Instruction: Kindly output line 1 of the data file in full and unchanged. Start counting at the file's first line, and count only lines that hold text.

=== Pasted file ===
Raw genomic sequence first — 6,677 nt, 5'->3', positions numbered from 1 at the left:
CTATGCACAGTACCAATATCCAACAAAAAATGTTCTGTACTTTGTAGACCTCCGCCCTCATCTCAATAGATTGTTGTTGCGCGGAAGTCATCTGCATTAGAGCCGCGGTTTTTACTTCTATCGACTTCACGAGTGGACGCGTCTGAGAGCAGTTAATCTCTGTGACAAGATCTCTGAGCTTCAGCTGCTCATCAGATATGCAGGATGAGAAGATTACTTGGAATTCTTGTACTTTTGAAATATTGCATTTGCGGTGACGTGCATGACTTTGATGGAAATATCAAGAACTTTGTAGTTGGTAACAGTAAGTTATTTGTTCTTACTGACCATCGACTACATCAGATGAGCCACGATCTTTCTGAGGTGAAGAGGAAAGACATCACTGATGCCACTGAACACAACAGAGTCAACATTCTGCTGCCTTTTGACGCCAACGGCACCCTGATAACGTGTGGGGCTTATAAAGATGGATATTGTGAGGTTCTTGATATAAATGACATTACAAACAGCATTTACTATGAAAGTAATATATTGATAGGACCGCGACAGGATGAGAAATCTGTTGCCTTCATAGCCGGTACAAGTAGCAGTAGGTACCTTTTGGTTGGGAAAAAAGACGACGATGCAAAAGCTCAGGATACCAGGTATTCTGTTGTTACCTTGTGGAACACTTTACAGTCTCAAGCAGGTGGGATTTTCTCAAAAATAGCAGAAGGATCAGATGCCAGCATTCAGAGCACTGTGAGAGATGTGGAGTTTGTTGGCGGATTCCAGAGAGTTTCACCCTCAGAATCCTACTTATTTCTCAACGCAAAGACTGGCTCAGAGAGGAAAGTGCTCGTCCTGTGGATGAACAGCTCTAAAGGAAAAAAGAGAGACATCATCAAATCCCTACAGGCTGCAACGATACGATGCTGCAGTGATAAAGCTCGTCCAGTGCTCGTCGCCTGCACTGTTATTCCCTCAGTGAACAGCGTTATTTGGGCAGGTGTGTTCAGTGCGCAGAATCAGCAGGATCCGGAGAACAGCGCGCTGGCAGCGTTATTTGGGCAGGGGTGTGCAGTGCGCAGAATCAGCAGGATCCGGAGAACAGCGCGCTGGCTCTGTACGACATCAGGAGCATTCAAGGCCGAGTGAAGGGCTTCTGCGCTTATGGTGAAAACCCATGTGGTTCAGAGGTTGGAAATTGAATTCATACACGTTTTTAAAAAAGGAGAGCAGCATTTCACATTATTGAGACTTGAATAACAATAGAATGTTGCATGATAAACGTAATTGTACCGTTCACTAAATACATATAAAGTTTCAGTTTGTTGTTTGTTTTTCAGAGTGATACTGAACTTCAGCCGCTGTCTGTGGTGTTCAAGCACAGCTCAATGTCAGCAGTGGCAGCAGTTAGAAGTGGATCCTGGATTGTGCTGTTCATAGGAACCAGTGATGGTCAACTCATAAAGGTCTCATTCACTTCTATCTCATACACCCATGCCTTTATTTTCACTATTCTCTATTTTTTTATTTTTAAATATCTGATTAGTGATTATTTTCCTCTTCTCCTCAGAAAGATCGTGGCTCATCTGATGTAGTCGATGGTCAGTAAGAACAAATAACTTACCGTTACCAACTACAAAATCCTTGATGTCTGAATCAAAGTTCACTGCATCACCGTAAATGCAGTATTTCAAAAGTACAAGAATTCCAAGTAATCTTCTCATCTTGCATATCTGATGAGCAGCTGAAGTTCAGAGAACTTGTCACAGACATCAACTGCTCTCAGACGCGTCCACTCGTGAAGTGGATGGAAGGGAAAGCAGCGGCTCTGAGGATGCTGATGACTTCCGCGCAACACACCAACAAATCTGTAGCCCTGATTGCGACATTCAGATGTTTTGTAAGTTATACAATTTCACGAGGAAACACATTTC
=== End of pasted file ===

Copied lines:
Raw genomic sequence first — 6,677 nt, 5'->3', positions numbered from 1 at the left: